As none at all can perfect passage find.
IN FLACCUM. XVIII. * This) So eds. -MS. “His." t speech] So eds.--MS. “wordes."
The false knave Flaccus once a bribe I gave; I enters) So eds.-MS. “entereth."
The more fool I91 to bribe so false a knave: § is it] So eds.-MS. “it is." || thereof] So eds.-MS. “therefore." I like) So Ed. A, and M8.-Eds. B, C, “as."
* harsh noise the air dost] So eds. --MS. (nonsensically) ** al So ed. A, and M8.--Eds. B, C, "one."
“horse nor sea the ayre
doth." It an) So eds. B, C.-Ed. A “a."-MS. "one."
# words) So eds.-MS. "termes." 11 those sectaries) So eds.-MS. “these scituaries."
I a lion) So eds.-MS. “the lions." $$ Feed] So eds.-MS. “Eate."
§ Who from a] So eds.-MS. “Which from the." lIlI like) So ed. A, and M8.-Eds. B, C, "as."
|| doubt] So eds.--MS.“ feare." 19 be fat, yet still themselves be] So eds.—MS. “are fatt, I he] So eds. B, C; and M8.-Not in ed. A. yetl they themselues are."
** at all the) So eds.-MS. "that att the." *** In Leucam) This Epigram is not in MS.
It drinking, thriving] So eds.—MS. “thrivinge, drinck. tt forsook] So ed. A.-Eds. B, C, “refus'd."
inge." 111 eke) So ed. A.-Eds. B, C, “then."
11 wenching, war) So ods.—MS "renchinge ware. * 886 “my glove "] Something has dropt out of this line. $8 ranging] So M8.-Eds. "raging." Ull quod] 1. e. quoth.
IIII at) So eds. B, C; and MS.-Ed. A "X" TII yet) So eds.—MS. "of."
1 The more fool I] So eds. --MS. “I was a foole."
But he gave back my* bribe; the more fool he, The fall of money, and burning of Paul'a*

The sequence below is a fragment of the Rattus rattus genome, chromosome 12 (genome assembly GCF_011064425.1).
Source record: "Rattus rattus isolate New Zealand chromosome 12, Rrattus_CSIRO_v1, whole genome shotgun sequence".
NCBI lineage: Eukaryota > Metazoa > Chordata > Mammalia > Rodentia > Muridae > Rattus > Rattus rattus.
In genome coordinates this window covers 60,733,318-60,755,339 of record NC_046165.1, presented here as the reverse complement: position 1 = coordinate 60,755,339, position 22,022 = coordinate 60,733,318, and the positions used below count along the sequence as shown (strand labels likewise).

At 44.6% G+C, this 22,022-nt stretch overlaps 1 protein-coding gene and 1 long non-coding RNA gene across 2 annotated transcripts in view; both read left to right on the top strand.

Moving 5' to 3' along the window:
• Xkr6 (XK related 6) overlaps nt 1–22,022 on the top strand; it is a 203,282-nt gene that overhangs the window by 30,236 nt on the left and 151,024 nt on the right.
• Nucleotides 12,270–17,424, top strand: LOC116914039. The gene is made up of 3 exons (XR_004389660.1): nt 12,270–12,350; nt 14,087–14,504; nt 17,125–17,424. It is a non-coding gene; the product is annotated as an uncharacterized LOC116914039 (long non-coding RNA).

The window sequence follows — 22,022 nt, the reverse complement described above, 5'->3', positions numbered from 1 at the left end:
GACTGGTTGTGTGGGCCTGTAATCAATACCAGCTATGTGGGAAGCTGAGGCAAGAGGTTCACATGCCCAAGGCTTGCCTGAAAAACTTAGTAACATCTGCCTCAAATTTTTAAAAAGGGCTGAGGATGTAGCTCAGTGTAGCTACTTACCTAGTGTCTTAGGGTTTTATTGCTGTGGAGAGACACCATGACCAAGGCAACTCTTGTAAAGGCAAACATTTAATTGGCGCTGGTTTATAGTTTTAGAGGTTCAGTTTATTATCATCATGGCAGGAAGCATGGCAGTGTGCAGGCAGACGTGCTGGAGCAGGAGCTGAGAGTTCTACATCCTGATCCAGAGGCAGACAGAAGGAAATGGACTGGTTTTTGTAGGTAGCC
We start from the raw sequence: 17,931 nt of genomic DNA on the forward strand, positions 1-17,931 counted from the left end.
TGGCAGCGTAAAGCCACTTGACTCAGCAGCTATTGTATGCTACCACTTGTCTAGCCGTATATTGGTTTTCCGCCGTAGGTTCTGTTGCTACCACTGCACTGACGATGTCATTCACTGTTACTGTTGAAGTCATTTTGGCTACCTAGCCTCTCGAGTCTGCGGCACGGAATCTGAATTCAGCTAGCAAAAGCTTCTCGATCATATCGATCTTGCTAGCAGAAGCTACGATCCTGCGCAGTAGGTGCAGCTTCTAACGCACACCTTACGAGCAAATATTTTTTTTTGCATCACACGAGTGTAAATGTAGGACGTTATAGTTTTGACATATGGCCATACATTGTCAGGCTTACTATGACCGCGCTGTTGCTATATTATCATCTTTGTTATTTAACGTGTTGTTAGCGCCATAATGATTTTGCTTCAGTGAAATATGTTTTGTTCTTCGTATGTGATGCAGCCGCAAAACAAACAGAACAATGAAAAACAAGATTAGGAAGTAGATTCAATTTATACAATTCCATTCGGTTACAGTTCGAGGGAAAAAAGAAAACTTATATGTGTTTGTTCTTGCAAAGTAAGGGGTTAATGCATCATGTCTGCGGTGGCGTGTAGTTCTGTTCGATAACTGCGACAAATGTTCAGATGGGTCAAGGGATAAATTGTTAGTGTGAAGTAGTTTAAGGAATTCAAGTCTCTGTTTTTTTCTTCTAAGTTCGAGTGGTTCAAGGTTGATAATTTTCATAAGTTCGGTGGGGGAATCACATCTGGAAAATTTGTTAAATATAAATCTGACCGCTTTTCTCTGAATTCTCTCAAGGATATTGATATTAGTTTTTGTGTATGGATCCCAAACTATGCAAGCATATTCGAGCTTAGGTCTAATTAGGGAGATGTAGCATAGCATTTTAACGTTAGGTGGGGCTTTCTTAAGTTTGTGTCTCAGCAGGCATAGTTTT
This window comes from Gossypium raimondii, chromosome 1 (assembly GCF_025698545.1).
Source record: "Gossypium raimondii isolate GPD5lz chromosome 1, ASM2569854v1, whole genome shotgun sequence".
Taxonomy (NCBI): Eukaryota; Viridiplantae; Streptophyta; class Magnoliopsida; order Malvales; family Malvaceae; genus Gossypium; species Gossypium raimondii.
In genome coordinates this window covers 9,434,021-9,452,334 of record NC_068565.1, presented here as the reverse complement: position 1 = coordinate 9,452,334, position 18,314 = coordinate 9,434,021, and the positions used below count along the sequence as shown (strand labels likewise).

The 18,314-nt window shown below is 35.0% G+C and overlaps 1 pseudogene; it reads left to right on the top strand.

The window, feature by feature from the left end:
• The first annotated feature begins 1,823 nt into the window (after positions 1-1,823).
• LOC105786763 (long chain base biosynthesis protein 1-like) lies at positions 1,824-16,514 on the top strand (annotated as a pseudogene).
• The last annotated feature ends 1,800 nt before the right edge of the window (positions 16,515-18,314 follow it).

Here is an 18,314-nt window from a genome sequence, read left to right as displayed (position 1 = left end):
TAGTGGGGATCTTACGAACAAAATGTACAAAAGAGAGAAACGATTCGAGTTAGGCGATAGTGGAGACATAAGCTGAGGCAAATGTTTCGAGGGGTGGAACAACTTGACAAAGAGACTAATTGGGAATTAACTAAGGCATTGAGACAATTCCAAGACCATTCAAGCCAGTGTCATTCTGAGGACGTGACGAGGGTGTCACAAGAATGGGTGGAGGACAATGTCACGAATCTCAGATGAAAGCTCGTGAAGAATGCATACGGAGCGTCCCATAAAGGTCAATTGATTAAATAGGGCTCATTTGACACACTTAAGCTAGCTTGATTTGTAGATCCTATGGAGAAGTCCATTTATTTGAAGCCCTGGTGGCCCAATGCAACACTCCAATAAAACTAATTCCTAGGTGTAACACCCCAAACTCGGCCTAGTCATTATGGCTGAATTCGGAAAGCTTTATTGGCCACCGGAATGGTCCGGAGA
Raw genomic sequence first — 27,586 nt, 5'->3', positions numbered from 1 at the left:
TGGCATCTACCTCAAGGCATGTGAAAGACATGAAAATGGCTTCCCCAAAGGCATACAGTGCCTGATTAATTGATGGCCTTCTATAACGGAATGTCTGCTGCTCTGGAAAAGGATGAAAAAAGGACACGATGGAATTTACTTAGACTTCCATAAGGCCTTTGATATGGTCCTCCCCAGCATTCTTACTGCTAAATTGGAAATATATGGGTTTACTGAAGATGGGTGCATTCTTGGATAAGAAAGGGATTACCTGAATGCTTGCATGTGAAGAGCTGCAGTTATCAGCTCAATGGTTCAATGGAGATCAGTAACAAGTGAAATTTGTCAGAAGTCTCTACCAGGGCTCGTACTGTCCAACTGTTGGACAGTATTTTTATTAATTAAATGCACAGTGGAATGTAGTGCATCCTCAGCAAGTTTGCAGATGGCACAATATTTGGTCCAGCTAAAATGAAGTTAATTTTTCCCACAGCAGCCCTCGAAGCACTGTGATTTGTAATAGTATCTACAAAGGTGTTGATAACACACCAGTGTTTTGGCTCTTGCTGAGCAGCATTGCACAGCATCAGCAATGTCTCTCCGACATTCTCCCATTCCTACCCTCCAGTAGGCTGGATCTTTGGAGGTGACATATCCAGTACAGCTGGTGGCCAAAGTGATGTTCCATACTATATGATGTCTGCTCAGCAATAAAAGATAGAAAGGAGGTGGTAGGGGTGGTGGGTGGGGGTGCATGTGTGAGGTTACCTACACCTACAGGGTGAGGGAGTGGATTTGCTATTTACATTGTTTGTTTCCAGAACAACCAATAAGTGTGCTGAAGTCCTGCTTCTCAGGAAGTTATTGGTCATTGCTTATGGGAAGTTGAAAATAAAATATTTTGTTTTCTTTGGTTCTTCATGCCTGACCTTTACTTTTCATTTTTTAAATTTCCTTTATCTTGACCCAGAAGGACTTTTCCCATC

He measures times, and things forepast doth IN CINEAM. XIX.
But most of all, he chiefly reckons by
This is to him the dearest memory,
And th' happiest accident of all his life.
IN MARCUM. XXI.
When Marcus comes from Mins',I he still doth
swear, Thou art as true and honest as a dog,
on seven," s thatll all is lost and Thou art as kind and liberal as a dog,
But that's not true; for he hath lost his hair,
IN CYPRIUM. XXII.
Than the new garden of the Old Temple is ;
And still the newest fashion he doth get,
And with the time doth change from that to
this; With moral rules, and policy collects
He wears a hat now of the flat-crown block, tt Out of all actions done these fourscore year; ||||
The treble ruff, It long cloak, and doublet
And wastes more time in dressing than a wench.
Yet this new-fangled youth, made for these $$ Which in men's general notice doth remain,
allpraise old George |||| The going to Saint Quintiu's and New-baven,
* Paul's] So eds. A, C.--Ed. B “Powles."
curst i. e. ill-natured. graven,
1 from Mins') So ed. A.-Eds. B, C, "from Minnes.”—
MS. "for newes."— Mins' (which perhaps should be write my] So eds.—MS. “the."
ten Min's) is, I presume, the name of some person who Thou) So eds.--MS. "Thous."
kept an ordinary where gaming was practised. 1 masty) 1. e, mastiff.
$ on seven) So eds. B, C; and MS. (which has the not sleepy, idle) So MS.-Eds. “sleepie and as idle." unusual spelling, "one" for "on"). -Ed. A “a scauen." || and] So eds. -MS. "as."
that] So eds. —Not in MS. 1 often) So M8.-Eds. A, B, "oft."-Ed. C omits the true] So eds.-M8. “so." word.
** came too much on one] Eds. "came too much at one" ** Thou art as like] So eds.-MS. “That thou art like." (nor wrongly, if in the second line we read "at seven, It'Tis ..., it) So eds.-MS. “Its ... thee." for which “a scauen" of ed. A is most probably a mis#1 In Gerontem) This Epigram is not in MS.
print). -MS. "comes to much one (i. e. on) one." $$ Geron his) i. e. Geron's.-Ed. A “Geron."-Eds. B, C, .tt block) i. e. form, fashion (properly, the wood on "Gerons."
which the crown of the hat is moulded). III year] So ed. A.-Eds. B, C, “yeares."
*1 ruft) So MS. -Eds.“ruffes." 19 Thamis') So eds. B. C.-Ed. A “ Thames.
$$ there) So eds. —MS. "this,' *** graven) Eds. “Beene.
ul George) Su ods. B, C; and M8.-Not in ed. A.